For those with high-value estates, proper planning isn't just about allocating the wealth among those you love. It's also about divvying up the tax burden.
Minnesota families sometimes set up trust funds to help their children or grandchildren with their financial needs after they're gone. These can be a great way to keep a sense of family legacy together through generations. However, the work involved doesn't end once all the documents are signed and dated. The trustee must perform its duty to the trust principal and the beneficiaries must not interfere with each others' rights to the fund. When something goes wrong, it can lead to lawsuits over misuse of funds.
Jack Kevorkian is best known for the legacy of assisted-suicide activism that earned him the moniker "Doctor Death." Twin Cities readers may be surprised to learn that the controversial doctor was also a painter. Ownership of several of the doctor's paintings formed the basis of a probate dispute that recently settled and brought an end to federal court litigation.
Some of our Twin Cities readers may unfortunately have experienced the type of disagreements that can arise among siblings over the distribution of parents' estate assets. Both testators and estate planning professionals often do their best to draft estate plans that provide clear direction and avoid conflicts, but even well considered plans sometimes leave room for probate disputes.
The mention of Carroll Shelby most likely stirs a bit of reverence in many Twin Cities residents who admire the legendary muscle cars bearing the iconic name of the engine designer and former race car driver. The automotive legend died last month after a life spanning 89 years in diverse pursuits that included several marriages. Unfortunately, a final resting place for the renowned race car driver may have to wait until the resolution of probate litigation involving a family dispute over authority to make burial arrangements.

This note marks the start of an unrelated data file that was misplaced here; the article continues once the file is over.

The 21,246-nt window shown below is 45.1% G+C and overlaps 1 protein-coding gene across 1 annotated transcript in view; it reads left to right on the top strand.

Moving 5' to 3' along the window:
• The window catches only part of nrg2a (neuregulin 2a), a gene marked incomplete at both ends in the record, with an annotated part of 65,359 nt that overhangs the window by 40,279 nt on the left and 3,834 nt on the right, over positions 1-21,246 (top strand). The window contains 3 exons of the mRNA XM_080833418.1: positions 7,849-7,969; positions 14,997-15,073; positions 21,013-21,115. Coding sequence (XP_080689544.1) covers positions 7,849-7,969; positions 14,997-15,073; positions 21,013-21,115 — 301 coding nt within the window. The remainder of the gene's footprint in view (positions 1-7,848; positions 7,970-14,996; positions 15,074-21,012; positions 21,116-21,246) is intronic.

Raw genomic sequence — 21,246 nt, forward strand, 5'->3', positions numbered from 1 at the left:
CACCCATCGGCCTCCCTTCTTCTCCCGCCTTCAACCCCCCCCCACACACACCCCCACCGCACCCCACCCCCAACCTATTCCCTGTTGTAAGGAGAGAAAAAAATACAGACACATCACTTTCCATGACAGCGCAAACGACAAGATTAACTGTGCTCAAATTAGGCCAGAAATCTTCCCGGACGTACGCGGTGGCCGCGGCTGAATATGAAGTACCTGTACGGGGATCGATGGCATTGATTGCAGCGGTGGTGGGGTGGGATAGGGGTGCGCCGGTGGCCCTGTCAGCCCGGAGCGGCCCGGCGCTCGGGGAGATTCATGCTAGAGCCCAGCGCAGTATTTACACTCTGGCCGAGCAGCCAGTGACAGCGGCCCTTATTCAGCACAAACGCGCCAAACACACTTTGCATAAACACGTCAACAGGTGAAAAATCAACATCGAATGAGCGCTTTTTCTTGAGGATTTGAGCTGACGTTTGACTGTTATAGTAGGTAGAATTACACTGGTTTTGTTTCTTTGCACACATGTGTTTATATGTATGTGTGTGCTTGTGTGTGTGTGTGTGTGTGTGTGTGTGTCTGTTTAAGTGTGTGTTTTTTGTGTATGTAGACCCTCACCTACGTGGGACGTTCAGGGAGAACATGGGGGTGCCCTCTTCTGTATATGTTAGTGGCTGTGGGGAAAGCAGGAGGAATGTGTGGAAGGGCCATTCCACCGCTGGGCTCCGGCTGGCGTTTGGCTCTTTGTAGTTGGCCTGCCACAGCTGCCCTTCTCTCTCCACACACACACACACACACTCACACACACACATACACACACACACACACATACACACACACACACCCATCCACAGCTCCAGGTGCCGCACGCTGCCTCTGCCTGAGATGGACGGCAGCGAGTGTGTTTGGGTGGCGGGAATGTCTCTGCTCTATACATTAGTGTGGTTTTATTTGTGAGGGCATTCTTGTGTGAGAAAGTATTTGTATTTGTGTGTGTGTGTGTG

Art lovers in Minneapolis and St. Paul may be familiar with the nearly ubiquitous works of Thomas Kinkade. His paintings have been widely reproduced and have found their way into the homes of fans nationwide through a franchise of licensed galleries.
Film buffs in Minneapolis and St. Paul may be most familiar with Reese Witherspoon for her many starring roles in movies. But the actress recently took on a legal role in real life as she petitioned to be appointed her father's conservator. The actress joined with her mother to seek conservatorship over her father, who is believed to suffer from dementia.
Bill Graham may be familiar to Twin Cities residents as the concert promoter that helped bring bands like Jefferson Airplane, the Grateful Dead, and the Rolling Stones to prominence in the 1960s and early 1970s. In a case filed in probate court nine years after his death, the promoter's legacy now stands in the shadow of probate litigation over the value of his heirs' inheritance.
Saint Paul residents who expect to receive an inheritance may want to consider some distinctly modern issues that can lead to the dwindling of an estate. For example, Americans are living longer today than they did years ago. Today there are more Americans over the age of 65 than ever before, and it is expected that the over-65 population will grow from 13 to 20 percent of the nation's total population by 2050.
Twin Cities jazz and rap fans may be dismayed to learn of shady dealings in the estate of Gil Scott-Heron, who died in May 2011 at the age of 62. The man who penned "The Revolution Will Not Be Televised" would undoubtedly cringe to know that his recent Grammy Lifetime Achievement Award comes in the shadow of an unseemly family dispute.